Caregiver fatigue: tips to manage it


When was the last time you had a good night of sleep? When did you take some time for yourself? What about your health?

Taking care of a child with cancer is very demanding. Usually you do not have adequate time to relax, unwind, and/or get restorative sleep, which can lead to depression, anxiety, insomnia, chronic pain from injury or inflammation, and/or chronic illness.

Maybe you are suffering from caregiver fatigue?

What is caregiver fatigue?

Fatigue is an overwhelming sense of tiredness. If you are fatigued, you may have little energy to do the things you normally do—even if you are getting enough sleep. You may feel tired all the time, weak, worn-out, slow, or heavy. You may also feel sad, irritable, and frustrated. Fatigue can affect your quality of life, mood, relationships, and performance.

What can I do about my fatigue?

Here are some tips from the "help for cancer caregivers" platform and a couple we have added from personal experiences:

  • Try to get enough sleep.
  • Get help with caregiving and household chores so you can take breaks. Needing help doesn’t make you a bad caregiver. It simply means you can’t do it alone (no one can do it alone).
  • Nap no more than 30-45 minutes in the late morning or early afternoon.
  • Stay active during the day. Get at least 15 minutes of exercise every day.
  • Try not to overload your daily to-do list.
  • Make time for things you enjoy. Give yourself permission to take breaks. Get out of the house. Visit with friends. Pamper yourself with a massage. Take a long bath.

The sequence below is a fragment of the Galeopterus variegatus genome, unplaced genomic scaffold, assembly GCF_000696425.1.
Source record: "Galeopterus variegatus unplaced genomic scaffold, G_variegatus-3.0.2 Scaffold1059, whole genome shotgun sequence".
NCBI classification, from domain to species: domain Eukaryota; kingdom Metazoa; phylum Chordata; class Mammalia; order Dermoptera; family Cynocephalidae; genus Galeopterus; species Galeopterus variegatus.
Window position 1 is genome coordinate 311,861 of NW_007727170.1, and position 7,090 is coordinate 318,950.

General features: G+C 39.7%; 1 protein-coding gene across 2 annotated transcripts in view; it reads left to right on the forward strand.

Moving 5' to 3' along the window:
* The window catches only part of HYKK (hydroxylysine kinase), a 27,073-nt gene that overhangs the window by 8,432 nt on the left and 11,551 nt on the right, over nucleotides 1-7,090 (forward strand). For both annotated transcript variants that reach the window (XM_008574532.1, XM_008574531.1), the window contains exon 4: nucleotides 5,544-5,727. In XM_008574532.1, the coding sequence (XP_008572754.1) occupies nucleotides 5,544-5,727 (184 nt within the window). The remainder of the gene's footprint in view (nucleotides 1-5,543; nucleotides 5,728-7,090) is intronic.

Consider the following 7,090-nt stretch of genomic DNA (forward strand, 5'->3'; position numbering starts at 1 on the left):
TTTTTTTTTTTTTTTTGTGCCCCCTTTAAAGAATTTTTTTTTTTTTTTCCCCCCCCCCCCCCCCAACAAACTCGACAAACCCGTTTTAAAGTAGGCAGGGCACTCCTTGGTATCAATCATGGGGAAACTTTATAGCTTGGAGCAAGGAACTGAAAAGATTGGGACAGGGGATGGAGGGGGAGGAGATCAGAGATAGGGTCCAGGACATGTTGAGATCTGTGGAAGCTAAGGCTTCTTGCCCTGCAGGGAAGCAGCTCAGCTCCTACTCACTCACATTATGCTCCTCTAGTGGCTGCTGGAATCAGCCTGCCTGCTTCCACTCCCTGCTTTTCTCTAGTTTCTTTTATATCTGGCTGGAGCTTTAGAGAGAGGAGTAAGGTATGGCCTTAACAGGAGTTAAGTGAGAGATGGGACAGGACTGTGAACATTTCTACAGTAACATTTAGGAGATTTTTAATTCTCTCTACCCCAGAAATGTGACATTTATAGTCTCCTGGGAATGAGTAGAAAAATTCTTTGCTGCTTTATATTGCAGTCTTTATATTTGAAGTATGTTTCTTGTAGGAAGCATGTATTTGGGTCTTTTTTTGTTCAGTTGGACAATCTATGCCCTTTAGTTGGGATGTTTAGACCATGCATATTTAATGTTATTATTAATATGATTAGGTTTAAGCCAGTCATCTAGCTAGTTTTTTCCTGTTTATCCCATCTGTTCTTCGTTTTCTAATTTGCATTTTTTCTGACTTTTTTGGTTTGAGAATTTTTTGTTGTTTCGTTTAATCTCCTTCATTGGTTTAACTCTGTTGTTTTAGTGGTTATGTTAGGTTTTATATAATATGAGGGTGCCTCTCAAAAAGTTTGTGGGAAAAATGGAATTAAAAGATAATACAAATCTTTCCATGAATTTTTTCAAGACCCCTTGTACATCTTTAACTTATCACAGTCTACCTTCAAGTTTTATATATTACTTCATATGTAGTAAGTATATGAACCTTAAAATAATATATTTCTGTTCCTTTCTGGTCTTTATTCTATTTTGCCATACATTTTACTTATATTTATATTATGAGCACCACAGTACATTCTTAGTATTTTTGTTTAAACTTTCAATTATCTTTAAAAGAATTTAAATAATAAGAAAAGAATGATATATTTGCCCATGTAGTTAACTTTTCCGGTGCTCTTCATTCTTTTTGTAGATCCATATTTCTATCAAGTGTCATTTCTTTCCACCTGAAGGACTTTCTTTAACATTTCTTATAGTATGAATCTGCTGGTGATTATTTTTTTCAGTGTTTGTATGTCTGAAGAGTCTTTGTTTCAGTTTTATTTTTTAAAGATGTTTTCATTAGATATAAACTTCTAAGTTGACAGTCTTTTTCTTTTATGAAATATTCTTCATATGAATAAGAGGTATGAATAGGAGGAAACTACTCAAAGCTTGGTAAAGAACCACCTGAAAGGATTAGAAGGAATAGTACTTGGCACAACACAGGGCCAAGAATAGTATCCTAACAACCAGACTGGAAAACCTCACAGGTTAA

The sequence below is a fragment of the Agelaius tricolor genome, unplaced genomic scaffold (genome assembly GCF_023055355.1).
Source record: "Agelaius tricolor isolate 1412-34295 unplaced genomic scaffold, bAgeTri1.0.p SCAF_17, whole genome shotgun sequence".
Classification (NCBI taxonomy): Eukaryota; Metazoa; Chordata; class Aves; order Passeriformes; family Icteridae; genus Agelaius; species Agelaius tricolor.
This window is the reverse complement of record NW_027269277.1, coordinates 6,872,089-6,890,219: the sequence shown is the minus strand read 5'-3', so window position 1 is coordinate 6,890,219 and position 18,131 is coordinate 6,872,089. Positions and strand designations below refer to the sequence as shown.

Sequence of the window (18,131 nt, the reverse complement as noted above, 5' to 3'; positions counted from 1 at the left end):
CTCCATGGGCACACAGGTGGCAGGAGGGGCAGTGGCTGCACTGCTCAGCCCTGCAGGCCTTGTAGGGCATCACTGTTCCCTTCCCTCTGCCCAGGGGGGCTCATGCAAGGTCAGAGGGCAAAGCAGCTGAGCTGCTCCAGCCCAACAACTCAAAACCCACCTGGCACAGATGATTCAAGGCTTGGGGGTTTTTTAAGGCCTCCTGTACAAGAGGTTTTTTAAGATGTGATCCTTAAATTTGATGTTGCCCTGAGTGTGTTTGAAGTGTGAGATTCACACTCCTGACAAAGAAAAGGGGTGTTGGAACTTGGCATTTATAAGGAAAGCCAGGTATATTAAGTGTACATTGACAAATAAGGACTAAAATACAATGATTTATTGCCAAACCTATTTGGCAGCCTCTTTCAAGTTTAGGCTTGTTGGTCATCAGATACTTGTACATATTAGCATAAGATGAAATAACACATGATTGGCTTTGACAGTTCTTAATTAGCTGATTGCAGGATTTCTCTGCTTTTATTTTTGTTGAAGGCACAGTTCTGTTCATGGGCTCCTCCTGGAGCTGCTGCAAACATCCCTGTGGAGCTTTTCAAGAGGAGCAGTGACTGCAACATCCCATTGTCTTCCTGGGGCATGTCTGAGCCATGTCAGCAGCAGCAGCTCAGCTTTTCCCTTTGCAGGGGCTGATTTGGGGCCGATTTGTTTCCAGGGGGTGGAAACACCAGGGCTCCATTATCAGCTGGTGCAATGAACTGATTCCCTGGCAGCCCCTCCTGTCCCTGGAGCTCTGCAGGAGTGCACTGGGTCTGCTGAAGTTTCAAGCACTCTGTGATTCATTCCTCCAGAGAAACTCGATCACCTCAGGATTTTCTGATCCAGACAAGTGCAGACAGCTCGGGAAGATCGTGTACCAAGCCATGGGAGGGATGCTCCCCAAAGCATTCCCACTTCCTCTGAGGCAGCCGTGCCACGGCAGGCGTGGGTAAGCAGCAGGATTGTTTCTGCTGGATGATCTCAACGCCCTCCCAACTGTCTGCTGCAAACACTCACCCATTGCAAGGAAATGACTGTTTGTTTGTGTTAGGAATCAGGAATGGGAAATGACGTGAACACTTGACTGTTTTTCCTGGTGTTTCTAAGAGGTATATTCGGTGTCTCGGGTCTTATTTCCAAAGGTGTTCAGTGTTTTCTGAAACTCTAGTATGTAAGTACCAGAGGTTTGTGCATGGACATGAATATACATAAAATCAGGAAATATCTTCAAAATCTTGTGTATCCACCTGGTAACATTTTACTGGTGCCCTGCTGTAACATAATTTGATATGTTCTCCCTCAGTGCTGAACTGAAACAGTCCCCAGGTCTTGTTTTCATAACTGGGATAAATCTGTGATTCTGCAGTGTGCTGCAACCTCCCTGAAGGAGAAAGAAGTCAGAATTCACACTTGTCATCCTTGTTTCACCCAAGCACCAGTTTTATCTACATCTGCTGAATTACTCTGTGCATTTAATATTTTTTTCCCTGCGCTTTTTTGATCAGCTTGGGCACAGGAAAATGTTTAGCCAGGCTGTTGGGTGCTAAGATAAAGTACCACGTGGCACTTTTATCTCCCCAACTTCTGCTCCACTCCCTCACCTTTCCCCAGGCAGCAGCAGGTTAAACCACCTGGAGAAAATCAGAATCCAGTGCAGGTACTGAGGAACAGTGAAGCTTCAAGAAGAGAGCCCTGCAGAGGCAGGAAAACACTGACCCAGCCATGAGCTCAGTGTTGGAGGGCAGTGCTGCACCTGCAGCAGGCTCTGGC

• Get up 15 minutes earlier and use the time just for you. Sit with your coffee or tea and enjoy it. Journal about your struggles and feelings. Meditate, pray, stretch… Do whatever you want to do.
  • Eat well. Have healthy snacks around, like a bowl of fruit, vegetables, or cheese. Avoid fatty and fried foods especially at bedtime.
  • Drink water or beverages without caffeine to keep hydrated.
  • Avoid caffeine after 3pm, including coffee, colas, black teas, and chocolate.
  • Try relaxation exercises or meditation.
  • Take care of yourself.  Don’t skip your own doctor’s appointments because you’re too busy. Exercise; eat well; don’t sacrifice sleep.
  • Check into family-leave benefits from your place of work. It could take a huge weight off your shoulders by giving you more hours in your day.
  • Join a support group. Support groups can provide suggestions and reassurance in a safe environment.
  • Talk to others about your fatigue.

When should I talk to my doctor about my fatigue?

Talk to your doctor if you are:

  • Unable to get out of bed for 24 hours
  • Having a hard time focusing while talking, reading, watching TV, etc.
  • Unable to do your usual daily activities
  • Have severe chills or sweats
  • Have a temperature above 100.9 F (38.3 C) or a temperature higher than 100.4 F (38.0 C) that lasts for more than an hour
  • Are short of breath

Also let your doctor know:

  • When your fatigue started
  • If it’s gotten worse
  • What helps or makes it worse
  • How it affects your activities

There is support, there are short cuts, there is the reorganization of priorities that can make you a happier person and a better caregiver. Think of these steps as a fire extinguisher on caregiver fatigue to avoid any burnout.

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